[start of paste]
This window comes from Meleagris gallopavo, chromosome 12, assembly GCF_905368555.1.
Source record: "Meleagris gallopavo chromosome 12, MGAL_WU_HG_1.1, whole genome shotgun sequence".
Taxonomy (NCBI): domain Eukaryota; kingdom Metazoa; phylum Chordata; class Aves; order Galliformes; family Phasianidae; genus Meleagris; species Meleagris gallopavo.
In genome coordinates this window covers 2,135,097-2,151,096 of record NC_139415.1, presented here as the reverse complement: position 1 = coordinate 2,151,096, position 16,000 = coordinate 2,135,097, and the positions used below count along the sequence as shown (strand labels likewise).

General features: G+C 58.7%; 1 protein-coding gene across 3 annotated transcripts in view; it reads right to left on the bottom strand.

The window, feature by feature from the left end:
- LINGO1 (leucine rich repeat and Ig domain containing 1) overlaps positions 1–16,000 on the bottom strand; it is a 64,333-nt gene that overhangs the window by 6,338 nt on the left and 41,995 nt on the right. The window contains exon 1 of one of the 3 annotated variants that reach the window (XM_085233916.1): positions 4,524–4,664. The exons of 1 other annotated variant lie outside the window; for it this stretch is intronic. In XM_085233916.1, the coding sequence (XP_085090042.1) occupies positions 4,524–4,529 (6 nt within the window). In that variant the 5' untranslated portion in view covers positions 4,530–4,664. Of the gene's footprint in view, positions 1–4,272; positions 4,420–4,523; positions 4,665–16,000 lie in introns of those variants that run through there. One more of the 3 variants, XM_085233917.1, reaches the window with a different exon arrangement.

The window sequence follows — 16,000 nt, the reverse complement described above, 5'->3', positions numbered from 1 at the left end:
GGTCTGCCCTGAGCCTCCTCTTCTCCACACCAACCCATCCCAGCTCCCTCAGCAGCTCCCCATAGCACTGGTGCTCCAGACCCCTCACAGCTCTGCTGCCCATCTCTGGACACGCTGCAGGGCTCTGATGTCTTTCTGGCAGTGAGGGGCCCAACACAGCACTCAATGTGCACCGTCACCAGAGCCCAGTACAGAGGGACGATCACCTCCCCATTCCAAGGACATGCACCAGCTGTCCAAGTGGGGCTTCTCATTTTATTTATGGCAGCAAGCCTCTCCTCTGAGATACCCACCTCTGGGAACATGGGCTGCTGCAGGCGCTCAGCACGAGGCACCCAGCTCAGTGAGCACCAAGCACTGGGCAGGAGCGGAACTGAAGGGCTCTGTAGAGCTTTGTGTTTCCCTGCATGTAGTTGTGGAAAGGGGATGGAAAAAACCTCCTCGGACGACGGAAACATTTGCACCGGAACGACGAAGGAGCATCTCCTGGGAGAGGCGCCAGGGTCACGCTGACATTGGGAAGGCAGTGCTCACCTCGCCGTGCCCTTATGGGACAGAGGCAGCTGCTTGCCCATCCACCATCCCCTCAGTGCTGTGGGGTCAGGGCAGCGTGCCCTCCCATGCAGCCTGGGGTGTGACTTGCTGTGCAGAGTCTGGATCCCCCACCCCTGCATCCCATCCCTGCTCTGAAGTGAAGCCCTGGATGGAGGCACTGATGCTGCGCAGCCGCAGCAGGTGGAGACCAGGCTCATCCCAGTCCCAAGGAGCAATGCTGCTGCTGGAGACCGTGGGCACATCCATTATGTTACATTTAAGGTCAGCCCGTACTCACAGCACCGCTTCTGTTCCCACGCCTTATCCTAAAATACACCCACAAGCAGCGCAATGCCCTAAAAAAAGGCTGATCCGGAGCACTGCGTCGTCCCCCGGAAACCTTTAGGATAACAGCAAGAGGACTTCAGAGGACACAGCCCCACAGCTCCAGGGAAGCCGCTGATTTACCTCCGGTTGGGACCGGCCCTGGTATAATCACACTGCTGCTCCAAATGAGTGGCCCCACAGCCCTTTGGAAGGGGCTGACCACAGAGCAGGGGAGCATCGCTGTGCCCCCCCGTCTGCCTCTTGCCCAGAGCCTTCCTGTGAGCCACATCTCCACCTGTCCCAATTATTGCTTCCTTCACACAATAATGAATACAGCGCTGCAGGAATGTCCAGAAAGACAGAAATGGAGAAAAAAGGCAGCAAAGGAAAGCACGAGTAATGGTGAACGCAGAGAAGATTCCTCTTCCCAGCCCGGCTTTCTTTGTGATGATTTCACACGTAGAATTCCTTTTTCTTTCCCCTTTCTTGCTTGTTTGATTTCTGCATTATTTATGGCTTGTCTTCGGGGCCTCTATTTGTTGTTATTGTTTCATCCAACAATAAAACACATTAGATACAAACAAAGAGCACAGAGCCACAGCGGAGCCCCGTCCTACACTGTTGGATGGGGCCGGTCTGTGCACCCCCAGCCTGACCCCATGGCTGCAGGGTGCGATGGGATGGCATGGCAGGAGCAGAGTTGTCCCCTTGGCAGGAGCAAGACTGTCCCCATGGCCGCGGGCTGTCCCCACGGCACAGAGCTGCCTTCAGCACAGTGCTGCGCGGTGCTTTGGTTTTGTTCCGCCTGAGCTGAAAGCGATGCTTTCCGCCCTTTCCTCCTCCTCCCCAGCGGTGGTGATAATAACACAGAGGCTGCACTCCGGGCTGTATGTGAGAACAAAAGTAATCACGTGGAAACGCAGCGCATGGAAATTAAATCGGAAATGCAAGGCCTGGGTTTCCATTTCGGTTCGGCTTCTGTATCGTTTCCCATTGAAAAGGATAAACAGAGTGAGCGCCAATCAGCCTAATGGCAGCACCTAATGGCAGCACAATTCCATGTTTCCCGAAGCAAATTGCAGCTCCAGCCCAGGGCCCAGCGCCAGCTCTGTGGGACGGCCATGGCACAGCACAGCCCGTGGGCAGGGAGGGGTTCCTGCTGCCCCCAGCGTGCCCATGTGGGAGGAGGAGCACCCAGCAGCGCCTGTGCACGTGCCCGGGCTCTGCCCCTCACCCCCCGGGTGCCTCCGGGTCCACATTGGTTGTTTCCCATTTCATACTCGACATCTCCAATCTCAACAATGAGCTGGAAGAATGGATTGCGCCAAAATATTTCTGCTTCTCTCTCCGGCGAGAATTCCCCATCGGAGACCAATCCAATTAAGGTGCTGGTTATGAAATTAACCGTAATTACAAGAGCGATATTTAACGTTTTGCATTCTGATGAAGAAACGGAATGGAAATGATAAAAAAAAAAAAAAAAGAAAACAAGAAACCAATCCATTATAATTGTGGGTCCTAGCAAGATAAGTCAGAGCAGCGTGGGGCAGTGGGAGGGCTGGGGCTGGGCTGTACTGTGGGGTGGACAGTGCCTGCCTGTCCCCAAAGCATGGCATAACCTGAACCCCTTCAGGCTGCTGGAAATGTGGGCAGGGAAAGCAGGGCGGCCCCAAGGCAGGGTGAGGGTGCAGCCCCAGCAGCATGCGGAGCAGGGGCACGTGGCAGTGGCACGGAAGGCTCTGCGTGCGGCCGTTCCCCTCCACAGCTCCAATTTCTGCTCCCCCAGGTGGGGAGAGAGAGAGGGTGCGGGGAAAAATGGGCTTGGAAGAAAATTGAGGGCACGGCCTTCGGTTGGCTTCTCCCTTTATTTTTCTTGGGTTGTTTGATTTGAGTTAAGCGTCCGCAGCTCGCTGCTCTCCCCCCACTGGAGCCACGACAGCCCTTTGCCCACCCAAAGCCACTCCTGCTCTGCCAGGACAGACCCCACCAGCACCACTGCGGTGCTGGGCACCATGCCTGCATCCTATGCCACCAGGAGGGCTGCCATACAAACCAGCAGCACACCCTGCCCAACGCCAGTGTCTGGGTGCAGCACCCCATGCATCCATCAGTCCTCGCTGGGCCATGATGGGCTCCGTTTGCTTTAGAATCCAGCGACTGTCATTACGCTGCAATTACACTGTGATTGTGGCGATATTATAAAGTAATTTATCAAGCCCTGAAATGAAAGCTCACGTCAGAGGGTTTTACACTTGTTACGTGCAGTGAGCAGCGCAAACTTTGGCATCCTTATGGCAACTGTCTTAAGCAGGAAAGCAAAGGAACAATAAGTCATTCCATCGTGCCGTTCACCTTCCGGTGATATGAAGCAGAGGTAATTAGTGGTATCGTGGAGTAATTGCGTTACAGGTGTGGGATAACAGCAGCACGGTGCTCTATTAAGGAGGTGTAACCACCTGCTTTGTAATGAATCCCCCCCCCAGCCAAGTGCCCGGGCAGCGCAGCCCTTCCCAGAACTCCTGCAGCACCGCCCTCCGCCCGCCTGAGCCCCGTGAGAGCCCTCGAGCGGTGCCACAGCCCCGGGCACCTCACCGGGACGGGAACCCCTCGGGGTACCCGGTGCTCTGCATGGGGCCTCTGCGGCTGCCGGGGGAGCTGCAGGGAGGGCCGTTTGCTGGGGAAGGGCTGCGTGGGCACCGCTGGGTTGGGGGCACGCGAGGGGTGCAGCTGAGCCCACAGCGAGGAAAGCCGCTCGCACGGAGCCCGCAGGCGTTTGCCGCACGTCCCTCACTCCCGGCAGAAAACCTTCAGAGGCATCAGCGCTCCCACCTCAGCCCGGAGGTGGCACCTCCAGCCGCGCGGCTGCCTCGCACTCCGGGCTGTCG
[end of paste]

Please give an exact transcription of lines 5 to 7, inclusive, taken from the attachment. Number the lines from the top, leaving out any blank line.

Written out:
General features: G+C 58.7%; 1 protein-coding gene across 3 annotated transcripts in view; it reads right to left on the bottom strand.

The window, feature by feature from the left end:
- LINGO1 (leucine rich repeat and Ig domain containing 1) overlaps positions 1–16,000 on the bottom strand; it is a 64,333-nt gene that overhangs the window by 6,338 nt on the left and 41,995 nt on the right. The window contains exon 1 of one of the 3 annotated variants that reach the window (XM_085233916.1): positions 4,524–4,664. The exons of 1 other annotated variant lie outside the window; for it this stretch is intronic. In XM_085233916.1, the coding sequence (XP_085090042.1) occupies positions 4,524–4,529 (6 nt within the window). In that variant the 5' untranslated portion in view covers positions 4,530–4,664. Of the gene's footprint in view, positions 1–4,272; positions 4,420–4,523; positions 4,665–16,000 lie in introns of those variants that run through there. One more of the 3 variants, XM_085233917.1, reaches the window with a different exon arrangement.